By Benoît Morenne
The Wall Street Journal, Apr. 10, 2023
About fifty miles southwest of Midland, Texas, deep in the oil-saturated Permian Basin, more than 100 workers are busy laying out roads and water lines, preparing to build an elaborate complex of fans, each as large as a tennis court.
When they start running in 2024, the fans will suck massive amounts of carbon dioxide out of the air. The carbon will be funneled thousands of feet down deep wells into geological formations, where it should remain for centuries.
The company behind this environmental moonshot is Occidental PetroleumCorp., OXY -0.45%decrease; red down pointing triangle one of the country’s most successful oil-and-gas producers. It hopes the enterprise will give it license to keep operating as a driller decades into the future.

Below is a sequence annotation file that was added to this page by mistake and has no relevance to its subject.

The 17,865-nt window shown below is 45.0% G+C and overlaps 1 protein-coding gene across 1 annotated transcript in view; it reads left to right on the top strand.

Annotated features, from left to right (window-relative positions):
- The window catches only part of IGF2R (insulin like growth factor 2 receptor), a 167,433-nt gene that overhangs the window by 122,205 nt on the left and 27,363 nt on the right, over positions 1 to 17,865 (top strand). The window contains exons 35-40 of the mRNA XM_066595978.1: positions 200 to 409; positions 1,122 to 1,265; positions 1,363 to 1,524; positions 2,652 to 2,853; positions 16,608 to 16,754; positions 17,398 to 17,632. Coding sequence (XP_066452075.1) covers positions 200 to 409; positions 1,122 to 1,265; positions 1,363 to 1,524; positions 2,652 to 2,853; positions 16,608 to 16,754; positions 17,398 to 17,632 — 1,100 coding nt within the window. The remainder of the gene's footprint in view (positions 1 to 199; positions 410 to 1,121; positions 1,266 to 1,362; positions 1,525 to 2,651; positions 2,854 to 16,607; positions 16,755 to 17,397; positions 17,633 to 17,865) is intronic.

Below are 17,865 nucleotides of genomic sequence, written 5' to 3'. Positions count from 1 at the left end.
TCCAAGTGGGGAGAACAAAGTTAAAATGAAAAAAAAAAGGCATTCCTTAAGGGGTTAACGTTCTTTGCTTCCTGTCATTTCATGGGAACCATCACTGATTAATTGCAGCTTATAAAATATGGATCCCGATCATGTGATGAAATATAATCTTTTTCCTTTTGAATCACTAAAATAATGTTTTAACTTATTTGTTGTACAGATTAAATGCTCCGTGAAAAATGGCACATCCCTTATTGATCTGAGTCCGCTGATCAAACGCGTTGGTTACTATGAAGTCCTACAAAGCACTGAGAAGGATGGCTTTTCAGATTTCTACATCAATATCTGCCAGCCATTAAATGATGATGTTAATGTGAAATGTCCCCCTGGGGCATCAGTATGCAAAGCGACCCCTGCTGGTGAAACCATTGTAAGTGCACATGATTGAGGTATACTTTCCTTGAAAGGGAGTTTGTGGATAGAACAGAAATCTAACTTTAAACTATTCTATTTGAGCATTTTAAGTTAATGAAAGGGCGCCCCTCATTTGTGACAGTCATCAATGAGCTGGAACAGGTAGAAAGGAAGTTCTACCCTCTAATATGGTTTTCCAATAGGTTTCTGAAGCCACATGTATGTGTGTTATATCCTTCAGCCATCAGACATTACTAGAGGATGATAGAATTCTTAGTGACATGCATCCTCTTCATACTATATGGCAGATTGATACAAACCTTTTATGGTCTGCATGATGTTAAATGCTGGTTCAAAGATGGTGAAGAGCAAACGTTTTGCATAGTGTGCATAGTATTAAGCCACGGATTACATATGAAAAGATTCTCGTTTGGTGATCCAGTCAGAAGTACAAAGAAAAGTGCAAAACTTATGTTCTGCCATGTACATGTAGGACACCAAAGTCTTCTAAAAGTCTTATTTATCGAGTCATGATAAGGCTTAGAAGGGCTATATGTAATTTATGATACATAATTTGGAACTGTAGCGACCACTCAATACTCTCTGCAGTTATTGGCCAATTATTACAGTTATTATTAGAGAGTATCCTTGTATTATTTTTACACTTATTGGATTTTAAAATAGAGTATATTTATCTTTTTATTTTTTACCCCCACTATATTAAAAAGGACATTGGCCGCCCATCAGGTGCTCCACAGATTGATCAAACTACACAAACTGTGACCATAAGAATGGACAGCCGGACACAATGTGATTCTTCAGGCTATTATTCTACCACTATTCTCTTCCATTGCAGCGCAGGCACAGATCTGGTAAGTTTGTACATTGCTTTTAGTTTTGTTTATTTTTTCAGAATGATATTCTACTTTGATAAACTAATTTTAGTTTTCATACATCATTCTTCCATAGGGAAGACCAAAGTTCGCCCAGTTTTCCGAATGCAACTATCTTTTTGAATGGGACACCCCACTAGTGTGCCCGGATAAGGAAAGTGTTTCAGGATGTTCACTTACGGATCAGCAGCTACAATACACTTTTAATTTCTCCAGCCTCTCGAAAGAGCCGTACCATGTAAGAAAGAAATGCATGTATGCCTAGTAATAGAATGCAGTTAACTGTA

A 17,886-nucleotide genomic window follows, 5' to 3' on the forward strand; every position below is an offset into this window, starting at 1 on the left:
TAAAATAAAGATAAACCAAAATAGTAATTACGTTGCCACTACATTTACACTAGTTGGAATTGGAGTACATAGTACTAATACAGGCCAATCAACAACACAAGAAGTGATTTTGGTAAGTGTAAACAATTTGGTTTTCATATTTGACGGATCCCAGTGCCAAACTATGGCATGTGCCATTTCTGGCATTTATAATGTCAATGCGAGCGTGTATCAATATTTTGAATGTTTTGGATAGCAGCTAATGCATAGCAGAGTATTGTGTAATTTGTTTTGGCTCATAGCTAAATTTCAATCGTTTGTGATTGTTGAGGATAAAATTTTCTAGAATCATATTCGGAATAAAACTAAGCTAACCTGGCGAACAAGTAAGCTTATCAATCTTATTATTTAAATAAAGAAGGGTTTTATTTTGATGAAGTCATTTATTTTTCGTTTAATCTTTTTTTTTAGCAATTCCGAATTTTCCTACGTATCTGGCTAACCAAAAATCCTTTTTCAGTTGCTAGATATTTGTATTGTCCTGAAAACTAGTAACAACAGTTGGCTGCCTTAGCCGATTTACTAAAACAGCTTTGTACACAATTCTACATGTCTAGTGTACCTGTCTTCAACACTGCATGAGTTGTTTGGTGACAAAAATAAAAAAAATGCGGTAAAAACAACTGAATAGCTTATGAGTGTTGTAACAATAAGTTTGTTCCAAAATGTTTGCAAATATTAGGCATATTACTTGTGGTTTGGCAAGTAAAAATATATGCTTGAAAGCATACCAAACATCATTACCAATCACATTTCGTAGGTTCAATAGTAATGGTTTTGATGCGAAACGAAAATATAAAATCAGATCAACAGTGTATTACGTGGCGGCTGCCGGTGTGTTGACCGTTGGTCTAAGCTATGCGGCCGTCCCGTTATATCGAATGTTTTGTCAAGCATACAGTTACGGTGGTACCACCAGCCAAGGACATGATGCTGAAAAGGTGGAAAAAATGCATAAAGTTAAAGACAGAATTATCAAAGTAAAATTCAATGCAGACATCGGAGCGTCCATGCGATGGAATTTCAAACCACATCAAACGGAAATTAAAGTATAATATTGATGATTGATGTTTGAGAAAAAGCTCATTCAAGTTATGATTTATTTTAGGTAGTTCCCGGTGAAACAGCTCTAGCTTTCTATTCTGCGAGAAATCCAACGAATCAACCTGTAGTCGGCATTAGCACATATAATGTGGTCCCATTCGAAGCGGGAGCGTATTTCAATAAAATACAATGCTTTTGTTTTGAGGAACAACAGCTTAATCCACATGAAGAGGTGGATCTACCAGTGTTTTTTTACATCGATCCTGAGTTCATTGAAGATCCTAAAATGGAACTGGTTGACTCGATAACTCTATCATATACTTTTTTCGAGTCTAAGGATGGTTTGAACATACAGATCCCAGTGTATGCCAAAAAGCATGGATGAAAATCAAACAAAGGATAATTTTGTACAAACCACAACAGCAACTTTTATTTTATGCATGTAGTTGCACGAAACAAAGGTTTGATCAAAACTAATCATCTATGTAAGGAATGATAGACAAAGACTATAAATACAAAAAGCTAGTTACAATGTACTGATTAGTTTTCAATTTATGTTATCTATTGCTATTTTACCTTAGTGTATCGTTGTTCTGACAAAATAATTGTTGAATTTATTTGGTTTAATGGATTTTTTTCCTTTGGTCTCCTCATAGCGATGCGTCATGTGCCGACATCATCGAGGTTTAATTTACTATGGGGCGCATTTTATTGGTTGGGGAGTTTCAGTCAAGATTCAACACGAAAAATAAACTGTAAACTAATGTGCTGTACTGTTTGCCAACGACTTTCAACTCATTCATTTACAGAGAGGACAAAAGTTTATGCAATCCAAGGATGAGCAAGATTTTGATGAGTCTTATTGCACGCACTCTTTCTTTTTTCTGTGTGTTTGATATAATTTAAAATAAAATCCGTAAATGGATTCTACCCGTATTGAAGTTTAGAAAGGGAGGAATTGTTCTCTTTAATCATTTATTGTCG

It is spending more than $1 billion to build the first in a planned fleet of plants using direct-air capture to pull the CO2 out of the air, a budding technology with fuzzy economics. Bolstering the move are generous tax incentives included in the climate package President Biden signed into law last year that cover up to 45% of Occidental’s expected initial costs per metric ton.
Chief Executive Vicki Hollub, who has the blessing of the company’s largest investor, Warren Buffett, said the plan will help it reach net-zero emissions on all its operations, its own energy use and its customers’ use of its products, by 2050, and allow it to keep investing in oil extraction.
Read the full article on The Wall Street Journal.